A Closer Look at Illinois Parenting Plans

Wheaton, Illinois Divorce Attorneys

Knowing that your children will be taken care of during and after your divorce is probably one of your greatest concerns during this difficult time. The involvement of our court system in your personal affairs, especially when it comes to your children, can seem overwhelming and burdensome without proper guidance. A knowledgeable family law attorney can help you navigate the legal system and ensure that your legal rights are protected.

Domestic courts are governed by our Illinois state laws and dictate the procedures necessary to provide for your children in the event of divorce. Among the many new and revised family-related laws that went into effect on January 1, 2016 is a change to the “Allocation of Parental Responsibilities” section of the Illinois Marriage and Dissolution of Marriage Act, or 750 ILCS 5/600. This change encourages cooperation between parents, resolution outside of court, and greater flexibility in providing for your children even after the divorce is final.

Allocation of Parental Responsibilities

Instead of using broad terms such as “custody,” “parental supervision” or “visitation,” the new Illinois laws emphasize that each parent can share responsibilities when it comes to their children. Some of the responsibilities may be considered decision-making, where others may have more to do with allocation of parenting time.

Decision making-responsibilities include:

  • Medical;
  • Educational;
  • Religious/ moral/ ethical guidance;
  • Financial;
  • Extracurricular;
  • Residence determinations.

Parenting time considerations include:

  • Where the child will live during the week;
  • Where the child will live on weekends;
  • Whether there will be a rotating schedule;
  • Where the child will spend major holidays and vacations; and
  • Whether there will be times where both parents will be present with the child. One of the primary objectives of thinking about these things before the divorce settlement is finalized is encouraging cooperation between the parties. The courts now require that the parties devise a preliminary “parenting plan” before major decisions will be made about allocation of parental responsibility. This parenting plan must include a breakdown of how the parties wish to divide the above issues that will arise in the long-term care of their children.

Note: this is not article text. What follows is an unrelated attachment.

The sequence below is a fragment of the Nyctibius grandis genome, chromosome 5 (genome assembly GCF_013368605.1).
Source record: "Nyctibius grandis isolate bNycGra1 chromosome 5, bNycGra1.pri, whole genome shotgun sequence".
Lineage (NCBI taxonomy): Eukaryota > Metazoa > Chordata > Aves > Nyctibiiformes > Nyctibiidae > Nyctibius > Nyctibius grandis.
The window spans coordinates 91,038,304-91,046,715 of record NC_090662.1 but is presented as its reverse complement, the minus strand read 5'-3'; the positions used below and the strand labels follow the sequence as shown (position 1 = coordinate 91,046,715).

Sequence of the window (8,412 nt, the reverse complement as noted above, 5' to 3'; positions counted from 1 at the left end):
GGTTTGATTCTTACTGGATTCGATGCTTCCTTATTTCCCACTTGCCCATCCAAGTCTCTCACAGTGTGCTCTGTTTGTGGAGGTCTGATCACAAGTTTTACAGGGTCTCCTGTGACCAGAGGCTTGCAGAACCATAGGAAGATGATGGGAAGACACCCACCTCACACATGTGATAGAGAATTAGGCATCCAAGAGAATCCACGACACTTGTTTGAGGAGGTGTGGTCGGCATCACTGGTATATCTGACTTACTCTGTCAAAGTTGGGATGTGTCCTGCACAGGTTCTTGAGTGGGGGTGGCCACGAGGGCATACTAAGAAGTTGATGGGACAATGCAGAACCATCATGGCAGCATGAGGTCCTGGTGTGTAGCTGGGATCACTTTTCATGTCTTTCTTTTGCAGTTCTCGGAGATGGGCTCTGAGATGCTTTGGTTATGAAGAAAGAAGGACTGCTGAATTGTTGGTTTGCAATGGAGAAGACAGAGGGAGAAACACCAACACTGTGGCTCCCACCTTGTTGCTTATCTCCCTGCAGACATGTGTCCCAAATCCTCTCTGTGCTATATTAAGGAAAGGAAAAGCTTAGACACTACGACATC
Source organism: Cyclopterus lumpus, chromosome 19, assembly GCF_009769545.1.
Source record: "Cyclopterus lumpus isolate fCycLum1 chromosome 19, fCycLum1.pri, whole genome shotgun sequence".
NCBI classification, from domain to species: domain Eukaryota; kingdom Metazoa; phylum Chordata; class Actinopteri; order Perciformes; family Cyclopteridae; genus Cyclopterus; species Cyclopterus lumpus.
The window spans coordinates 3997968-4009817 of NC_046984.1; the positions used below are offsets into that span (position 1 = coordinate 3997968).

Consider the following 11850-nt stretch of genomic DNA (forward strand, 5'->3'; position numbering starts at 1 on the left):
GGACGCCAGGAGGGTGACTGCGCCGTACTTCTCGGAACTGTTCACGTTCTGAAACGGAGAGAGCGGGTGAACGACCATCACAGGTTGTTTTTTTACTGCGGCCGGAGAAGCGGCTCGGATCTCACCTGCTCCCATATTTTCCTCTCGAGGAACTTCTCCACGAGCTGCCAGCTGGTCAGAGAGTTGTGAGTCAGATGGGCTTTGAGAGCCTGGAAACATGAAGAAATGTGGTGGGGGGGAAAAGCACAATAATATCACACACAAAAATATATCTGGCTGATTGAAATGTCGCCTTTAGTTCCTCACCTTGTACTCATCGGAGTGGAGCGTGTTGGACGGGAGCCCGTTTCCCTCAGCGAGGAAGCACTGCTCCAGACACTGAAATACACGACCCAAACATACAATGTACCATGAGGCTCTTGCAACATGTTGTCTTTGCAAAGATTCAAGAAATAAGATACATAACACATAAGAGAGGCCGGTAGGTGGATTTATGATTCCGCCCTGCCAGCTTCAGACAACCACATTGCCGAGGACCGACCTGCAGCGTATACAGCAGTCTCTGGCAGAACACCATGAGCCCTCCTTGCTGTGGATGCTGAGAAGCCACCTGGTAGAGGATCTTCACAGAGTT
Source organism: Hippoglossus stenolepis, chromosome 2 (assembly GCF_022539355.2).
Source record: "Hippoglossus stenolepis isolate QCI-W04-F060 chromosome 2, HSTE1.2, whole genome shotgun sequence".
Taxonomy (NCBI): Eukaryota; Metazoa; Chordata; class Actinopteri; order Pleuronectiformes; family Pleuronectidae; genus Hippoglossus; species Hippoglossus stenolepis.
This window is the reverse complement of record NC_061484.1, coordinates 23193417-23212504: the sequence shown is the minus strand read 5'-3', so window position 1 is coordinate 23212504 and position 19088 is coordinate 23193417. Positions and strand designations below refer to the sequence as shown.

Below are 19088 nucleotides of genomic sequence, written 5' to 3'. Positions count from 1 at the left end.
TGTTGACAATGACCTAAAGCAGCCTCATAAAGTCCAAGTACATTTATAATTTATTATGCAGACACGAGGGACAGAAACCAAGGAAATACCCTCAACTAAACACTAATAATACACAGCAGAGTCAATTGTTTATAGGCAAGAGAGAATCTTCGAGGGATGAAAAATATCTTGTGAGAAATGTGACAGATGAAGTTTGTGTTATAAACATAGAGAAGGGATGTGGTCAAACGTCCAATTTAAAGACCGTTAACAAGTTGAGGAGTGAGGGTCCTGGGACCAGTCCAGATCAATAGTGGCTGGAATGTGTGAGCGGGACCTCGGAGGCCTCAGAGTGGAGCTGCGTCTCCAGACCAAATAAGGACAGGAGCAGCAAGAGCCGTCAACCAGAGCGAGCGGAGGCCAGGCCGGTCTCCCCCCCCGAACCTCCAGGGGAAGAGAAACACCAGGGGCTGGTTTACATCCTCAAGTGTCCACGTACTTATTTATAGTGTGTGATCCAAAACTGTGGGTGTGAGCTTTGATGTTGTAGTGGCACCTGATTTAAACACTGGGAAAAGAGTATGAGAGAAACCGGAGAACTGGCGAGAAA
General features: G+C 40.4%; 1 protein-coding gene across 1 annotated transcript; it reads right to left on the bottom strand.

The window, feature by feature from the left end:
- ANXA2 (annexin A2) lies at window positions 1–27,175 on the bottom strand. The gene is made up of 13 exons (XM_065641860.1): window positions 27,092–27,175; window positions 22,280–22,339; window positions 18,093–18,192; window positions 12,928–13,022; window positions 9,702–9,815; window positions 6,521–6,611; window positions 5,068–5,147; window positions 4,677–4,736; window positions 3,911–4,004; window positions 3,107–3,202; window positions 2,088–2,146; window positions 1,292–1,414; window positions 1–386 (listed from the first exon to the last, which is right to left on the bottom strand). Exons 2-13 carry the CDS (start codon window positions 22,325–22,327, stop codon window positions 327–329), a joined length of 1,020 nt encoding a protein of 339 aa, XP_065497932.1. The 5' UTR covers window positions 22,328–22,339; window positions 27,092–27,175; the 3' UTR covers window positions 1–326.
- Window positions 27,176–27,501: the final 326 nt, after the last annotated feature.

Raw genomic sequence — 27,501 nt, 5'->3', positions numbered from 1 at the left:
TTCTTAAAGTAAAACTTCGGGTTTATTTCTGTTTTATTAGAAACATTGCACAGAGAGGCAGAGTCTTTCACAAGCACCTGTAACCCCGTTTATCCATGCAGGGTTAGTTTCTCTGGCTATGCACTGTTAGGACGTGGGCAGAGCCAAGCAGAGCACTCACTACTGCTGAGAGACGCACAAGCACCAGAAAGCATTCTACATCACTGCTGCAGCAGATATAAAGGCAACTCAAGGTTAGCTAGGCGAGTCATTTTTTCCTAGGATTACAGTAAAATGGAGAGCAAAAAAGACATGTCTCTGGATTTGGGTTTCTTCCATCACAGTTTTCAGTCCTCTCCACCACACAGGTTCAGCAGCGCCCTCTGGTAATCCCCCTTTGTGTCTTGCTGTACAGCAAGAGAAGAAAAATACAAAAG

What Is a “Parenting Plan?”

The parenting plan is at least a summary of how the parties wish to allocate the responsibilities of raising their child, even if separately. A parenting plan must be filed within 120 days after a petition regarding allocation of parental responsibilities is filed and may be filed separately or jointly. A joint parenting plan is, of course, preferred and has many benefits. First, failure to file a parenting plan at all will require the court to hold an evidentiary hearing, which may dispel private matters into the public’s ear in open court. Second, joint plans get the parties thinking about what their priorities are, what their main contentions are, and where their breaking point is when it comes to the possibility of compromise.

Even if the parties can only agree on a rough parenting plan, this is better than going into court or mediation with nothing prepared at all. The court can then take the parenting plan and attempt to help you resolve some of the issues you are unable or unwilling to resolve outside of the courtroom. These decisions are always based on what the best interests of the child are in the present and in the future.

The keys to crafting a reasonable parenting plan are objectivity and flexibility. Couples draft parenting plans knowing that down the road they may one day be late to pick up the children, that they forgot about the importance of a specific holiday tradition, that their children may have interests adverse to theirs, and generally, that things have the possibility of changing. Objectivity is extremely helpful when thinking of things that may become problems down the road, especially if new spouses or additional children come into the picture eventually.

Contact a DuPage County Family Law Firm Today

Compromise and formulation of parenting plans requires the knowledge of experienced divorce attorneys that understand the importance of advocating for your child’s best interests. Those with significant experience in this area can help identify some of the possible issues that may arise that you may not otherwise think of. Abear Law Offices has a team of skilled DuPage County family law attorneys that can help you through any family law matter, whether it involves property settlements, parenting plans, custody, or settlement modification. We have five convenient offices in the greater Chicagoland area; contact us today.

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